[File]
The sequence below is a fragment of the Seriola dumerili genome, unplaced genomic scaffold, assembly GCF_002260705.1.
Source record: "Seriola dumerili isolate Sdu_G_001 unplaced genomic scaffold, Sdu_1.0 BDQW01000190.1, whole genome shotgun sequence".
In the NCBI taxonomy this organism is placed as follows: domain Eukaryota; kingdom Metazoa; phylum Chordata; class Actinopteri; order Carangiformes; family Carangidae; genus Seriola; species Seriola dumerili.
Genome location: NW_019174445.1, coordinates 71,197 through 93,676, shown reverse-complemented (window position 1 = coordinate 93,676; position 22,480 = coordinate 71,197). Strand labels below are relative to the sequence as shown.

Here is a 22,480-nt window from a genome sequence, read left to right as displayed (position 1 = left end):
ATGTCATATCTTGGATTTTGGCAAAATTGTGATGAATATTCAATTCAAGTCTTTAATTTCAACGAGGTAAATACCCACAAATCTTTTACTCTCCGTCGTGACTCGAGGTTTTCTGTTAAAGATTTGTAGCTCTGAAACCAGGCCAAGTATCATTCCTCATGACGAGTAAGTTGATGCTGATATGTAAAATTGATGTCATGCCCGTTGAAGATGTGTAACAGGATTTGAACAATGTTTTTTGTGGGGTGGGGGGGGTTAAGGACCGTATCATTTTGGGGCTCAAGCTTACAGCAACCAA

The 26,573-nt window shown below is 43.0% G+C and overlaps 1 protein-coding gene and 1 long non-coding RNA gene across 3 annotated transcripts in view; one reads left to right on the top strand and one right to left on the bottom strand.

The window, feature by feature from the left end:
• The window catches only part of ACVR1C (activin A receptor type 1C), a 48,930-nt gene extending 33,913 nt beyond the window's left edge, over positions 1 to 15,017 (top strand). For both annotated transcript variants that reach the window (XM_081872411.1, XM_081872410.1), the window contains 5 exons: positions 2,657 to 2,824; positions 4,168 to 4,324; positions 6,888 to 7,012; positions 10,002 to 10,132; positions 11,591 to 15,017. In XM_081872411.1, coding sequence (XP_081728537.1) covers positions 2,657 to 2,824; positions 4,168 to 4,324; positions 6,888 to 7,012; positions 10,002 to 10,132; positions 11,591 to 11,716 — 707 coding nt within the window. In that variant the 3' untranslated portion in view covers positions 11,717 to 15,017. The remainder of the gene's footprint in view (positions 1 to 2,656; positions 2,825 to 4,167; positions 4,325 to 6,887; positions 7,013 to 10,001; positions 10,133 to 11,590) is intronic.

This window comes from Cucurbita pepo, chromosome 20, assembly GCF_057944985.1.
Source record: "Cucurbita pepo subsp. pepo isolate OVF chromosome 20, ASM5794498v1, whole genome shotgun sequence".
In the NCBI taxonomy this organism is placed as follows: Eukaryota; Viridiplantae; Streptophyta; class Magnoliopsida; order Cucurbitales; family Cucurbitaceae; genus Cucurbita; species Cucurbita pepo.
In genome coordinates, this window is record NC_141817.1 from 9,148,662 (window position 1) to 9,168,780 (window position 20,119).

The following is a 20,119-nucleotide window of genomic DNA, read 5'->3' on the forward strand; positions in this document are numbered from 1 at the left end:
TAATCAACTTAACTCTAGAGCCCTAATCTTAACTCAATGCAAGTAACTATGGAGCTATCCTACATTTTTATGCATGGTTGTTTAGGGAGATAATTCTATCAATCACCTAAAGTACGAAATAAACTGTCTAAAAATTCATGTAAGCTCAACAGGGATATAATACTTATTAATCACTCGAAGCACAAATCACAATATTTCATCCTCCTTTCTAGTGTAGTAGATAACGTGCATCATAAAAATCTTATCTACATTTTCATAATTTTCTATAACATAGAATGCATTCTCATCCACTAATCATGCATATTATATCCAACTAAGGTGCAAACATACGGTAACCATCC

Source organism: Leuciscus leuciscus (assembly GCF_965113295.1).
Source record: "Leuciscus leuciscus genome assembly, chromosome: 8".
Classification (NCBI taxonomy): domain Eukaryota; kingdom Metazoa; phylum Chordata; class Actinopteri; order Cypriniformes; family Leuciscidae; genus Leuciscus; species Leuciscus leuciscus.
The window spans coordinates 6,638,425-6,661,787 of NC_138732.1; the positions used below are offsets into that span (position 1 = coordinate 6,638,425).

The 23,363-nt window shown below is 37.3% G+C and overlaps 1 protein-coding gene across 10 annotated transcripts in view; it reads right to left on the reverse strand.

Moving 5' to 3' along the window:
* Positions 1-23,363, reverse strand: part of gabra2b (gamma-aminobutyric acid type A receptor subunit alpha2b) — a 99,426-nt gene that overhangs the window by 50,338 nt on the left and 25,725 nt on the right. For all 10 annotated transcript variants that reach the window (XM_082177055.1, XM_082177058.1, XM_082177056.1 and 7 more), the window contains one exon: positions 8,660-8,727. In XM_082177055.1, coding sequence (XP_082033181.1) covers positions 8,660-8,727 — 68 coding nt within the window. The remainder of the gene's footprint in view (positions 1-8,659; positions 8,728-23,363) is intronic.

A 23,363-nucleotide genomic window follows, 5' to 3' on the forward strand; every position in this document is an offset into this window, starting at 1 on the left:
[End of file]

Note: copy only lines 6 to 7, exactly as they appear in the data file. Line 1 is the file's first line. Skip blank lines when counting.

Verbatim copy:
ATGTCATATCTTGGATTTTGGCAAAATTGTGATGAATATTCAATTCAAGTCTTTAATTTCAACGAGGTAAATACCCACAAATCTTTTACTCTCCGTCGTGACTCGAGGTTTTCTGTTAAAGATTTGTAGCTCTGAAACCAGGCCAAGTATCATTCCTCATGACGAGTAAGTTGATGCTGATATGTAAAATTGATGTCATGCCCGTTGAAGATGTGTAACAGGATTTGAACAATGTTTTTTGTGGGGTGGGGGGGGTTAAGGACCGTATCATTTTGGGGCTCAAGCTTACAGCAACCAA

The 26,573-nt window shown below is 43.0% G+C and overlaps 1 protein-coding gene and 1 long non-coding RNA gene across 3 annotated transcripts in view; one reads left to right on the top strand and one right to left on the bottom strand.